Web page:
“You Still Believe Like a Jew!”: Polemical Comparisons and Other Eastern Christian Rhetoric Associating Muslims with Jews from the Seventh to Ninth Centuries

Authors

  • David M. Freidenreich Colby College, Waterville, Maine, USA
DOI: https://doi.org/10.46586/er.11.2022.9643
Keywords: Anti-Judaism, Christian-Muslim relations, Comparison, Eastern Christianity, Polemics, Theodore bar Koni, Timothy I

Abstract

Patriarch Timothy I and Theodore bar Koni, late eighth-century members of the Church of the East, brand Muslims as “new Jews,” in Timothy’s words, on account of their refusal to accept Christian doctrines about Christ. Like many other Eastern Christians, these authors employ the discourse of anti-Judaism against Muslim targets to reinforce the faith of their Christian audiences. Timothy and Theodore, however, are the only known authors of the initial Islamic centuries who employ the rhetorical device of polemical comparison when associating Muslims with Jews. Analysis of the elements with which Timothy and Theodore construct their comparisons reveals the goals that they hoped to achieve through their innovative use of traditional anti-Jewish discourse as well as the distinctive contributions of this rhetorical device to their arguments on behalf of Christian truth claims. This essay demonstrates a broadly applicable method for rhetorical analysis of polemical comparisons.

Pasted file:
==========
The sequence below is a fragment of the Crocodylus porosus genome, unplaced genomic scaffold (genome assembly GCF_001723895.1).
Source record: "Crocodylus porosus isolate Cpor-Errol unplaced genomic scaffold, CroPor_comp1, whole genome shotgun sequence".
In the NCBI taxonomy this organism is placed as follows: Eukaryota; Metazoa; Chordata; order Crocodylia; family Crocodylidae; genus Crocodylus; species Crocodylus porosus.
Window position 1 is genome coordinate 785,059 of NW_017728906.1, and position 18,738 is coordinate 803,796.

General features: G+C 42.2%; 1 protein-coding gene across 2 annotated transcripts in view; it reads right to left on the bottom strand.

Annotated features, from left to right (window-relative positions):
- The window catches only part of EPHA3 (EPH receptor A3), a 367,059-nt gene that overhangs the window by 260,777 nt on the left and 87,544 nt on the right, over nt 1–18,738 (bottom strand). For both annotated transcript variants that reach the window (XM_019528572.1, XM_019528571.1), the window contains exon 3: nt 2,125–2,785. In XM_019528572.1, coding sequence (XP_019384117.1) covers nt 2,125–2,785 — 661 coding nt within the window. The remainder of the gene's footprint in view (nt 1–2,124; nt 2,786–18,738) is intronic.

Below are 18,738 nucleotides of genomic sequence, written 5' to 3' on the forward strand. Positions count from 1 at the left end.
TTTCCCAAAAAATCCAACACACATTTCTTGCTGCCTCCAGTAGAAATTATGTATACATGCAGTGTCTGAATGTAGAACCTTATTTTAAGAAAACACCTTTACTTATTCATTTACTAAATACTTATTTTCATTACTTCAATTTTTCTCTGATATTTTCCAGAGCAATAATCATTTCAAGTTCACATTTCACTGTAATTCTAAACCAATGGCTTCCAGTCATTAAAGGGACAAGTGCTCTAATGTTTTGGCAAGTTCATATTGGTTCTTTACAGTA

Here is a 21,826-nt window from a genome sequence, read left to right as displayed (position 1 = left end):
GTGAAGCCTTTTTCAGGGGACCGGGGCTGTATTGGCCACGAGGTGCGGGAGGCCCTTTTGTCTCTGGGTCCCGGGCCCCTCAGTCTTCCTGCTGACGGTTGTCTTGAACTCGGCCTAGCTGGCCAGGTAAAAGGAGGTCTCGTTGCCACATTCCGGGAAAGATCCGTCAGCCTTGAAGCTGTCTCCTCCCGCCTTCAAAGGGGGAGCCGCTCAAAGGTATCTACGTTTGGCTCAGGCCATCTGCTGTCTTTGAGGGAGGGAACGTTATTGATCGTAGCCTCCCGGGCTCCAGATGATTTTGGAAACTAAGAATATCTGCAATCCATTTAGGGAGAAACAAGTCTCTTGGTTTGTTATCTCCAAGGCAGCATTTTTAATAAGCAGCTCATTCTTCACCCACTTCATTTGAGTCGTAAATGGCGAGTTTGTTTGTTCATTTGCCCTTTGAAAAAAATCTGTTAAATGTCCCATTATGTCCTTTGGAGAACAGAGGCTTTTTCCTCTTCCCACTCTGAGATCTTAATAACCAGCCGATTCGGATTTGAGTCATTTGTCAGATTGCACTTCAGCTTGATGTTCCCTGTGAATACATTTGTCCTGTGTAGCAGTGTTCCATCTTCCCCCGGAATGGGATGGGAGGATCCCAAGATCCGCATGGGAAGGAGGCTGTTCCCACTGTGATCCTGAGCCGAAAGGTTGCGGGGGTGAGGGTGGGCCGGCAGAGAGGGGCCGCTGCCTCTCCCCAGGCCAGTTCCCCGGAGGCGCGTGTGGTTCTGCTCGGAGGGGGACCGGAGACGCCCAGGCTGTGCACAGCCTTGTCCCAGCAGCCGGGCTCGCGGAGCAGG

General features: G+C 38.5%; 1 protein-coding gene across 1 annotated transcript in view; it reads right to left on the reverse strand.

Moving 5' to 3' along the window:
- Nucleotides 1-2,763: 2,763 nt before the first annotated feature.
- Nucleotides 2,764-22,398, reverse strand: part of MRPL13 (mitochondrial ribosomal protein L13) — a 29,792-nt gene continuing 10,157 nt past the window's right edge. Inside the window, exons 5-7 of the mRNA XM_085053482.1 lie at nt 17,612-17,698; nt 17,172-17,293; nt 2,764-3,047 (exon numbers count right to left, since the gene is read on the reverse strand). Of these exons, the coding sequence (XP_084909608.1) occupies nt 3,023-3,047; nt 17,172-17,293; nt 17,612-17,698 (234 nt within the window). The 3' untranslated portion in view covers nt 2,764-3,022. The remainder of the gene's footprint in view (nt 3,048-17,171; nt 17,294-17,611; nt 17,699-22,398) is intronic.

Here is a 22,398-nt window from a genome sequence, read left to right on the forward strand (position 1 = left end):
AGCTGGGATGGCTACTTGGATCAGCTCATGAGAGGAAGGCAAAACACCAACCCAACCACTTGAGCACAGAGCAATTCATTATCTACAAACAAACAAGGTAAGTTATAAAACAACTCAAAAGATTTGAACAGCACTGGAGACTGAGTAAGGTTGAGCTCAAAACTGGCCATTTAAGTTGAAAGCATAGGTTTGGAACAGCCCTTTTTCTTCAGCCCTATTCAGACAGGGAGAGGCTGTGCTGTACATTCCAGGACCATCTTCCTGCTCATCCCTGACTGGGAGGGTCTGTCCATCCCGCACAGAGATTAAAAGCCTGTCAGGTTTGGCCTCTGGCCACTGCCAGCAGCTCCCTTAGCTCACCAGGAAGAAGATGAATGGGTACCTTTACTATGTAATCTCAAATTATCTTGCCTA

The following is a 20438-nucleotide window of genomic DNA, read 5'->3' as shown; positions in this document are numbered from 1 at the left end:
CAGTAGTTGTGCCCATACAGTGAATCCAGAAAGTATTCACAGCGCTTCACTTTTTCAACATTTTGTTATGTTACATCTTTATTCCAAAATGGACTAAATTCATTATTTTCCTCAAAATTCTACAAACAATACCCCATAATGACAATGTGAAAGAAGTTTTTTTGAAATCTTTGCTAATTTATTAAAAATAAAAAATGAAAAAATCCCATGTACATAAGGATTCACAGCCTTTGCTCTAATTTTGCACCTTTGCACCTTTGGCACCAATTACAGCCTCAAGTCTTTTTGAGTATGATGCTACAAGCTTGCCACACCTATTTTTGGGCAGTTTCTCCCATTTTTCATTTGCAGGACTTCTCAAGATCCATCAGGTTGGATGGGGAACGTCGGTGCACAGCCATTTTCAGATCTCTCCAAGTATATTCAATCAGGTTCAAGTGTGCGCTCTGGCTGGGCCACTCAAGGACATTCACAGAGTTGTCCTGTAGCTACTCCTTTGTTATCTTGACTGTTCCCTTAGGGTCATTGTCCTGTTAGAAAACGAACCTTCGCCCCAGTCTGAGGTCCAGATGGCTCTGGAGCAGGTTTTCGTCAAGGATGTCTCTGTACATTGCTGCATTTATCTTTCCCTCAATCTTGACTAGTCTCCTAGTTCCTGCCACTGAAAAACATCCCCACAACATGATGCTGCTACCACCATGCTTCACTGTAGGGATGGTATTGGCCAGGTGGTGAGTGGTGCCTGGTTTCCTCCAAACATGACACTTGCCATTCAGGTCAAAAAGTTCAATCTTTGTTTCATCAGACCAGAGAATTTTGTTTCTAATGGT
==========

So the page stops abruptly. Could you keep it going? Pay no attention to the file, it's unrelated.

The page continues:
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Published
2022-05-03
How to Cite
Freidenreich, D. M. (2022). “You Still Believe Like a Jew!”: Polemical Comparisons and Other Eastern Christian Rhetoric Associating Muslims with Jews from the Seventh to Ninth Centuries. Entangled Religions, 11(4). https://doi.org/10.46586/er.11.2022.9643